Because of the pandemic, our ecosystem enjoyed a brief pause that allowed nature to breathe, and during that interlude the world noticed how much damage we have done to the environment. I appreciated how we rejoiced at seeing fewer airplanes fly over our cities. I saw how happy we were because there was no traffic, unnecessary noise, and less pollution. I believed this pandemic would enable the possibility for rediscovery of ourselves and our surroundings, permitting us to look out for each other. I was convinced that after all the deaths, economic damage, and turmoil caused by Covid-19, we could change and redesign our priorities for the betterment of all, and modify our attitudes for a finer, fairer, more understanding and participatory society.
Now is precisely the time to show compassion for the less fortunate. This is the time to activate our will to help, rebuild, refocus, and redesign all that didn’t work or that contributed to the imbalance in our society and the destruction of nature.
A year went by, millions died, and mass vaccination promised a light at the end of the tunnel, yet we are slowly coming back to resembling the world of pre-pandemic times. We need to unite our forces and not depart for a “better” more isolated life.
Fueled by fear and evasion, many escaped from where it all took place, segregated from the less fortunate, the majority, those who never stopped taking subways to go to work to make some money and keep their families fed. Those who had no choice, who delivered the food we needed when we were afraid of stepping outside. Those who took care of our loved ones while they were dying. Those who made sure our cities still functioned while we slept or watched from our windows, our terraces, or from behind a screen in our new suburban homes. Those who lost their minimum wage jobs and had to depend on unemployment and the limited stimulus payments that the government provided.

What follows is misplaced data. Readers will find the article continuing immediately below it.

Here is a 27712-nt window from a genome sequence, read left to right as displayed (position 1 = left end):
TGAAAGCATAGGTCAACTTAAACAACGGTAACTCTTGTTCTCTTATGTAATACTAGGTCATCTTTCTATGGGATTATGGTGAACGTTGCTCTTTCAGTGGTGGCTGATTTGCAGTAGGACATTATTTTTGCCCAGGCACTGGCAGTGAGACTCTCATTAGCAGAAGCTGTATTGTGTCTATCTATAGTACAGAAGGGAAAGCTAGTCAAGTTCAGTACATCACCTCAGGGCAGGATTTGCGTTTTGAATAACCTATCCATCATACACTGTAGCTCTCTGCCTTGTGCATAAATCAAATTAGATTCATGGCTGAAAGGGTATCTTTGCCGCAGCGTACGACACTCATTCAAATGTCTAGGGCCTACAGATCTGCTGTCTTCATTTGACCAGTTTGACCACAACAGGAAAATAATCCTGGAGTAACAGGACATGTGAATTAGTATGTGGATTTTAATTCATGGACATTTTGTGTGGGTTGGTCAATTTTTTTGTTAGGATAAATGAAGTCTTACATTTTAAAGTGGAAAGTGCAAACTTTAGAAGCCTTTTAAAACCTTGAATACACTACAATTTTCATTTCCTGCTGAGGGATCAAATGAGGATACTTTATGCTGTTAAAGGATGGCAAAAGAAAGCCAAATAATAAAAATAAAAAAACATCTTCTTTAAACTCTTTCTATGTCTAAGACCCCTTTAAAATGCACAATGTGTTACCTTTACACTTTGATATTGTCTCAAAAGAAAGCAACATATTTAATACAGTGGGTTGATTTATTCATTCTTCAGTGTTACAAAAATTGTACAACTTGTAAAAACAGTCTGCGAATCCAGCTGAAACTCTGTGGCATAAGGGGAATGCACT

Others, the more fortunate, worked from home, received their direct deposit paychecks, and decided that they liked this new life better. These citizens are the ones who do not engage in the recovery, rather they embrace staying distant, away from uncertainty and divorced from society. They do not seem inclined to return and participate to the fullest, but rather to live a remote sheltered life.
I propose we use the six feet of separation not only to stay safe, but to reach out to others and use our creativity, knowledge, wealth and common sense to work together, readjust our lives and contribute to a better, safer, united and healthier society. The means are in our hands, and the momentum and energy to cure can continue to grow and evolve.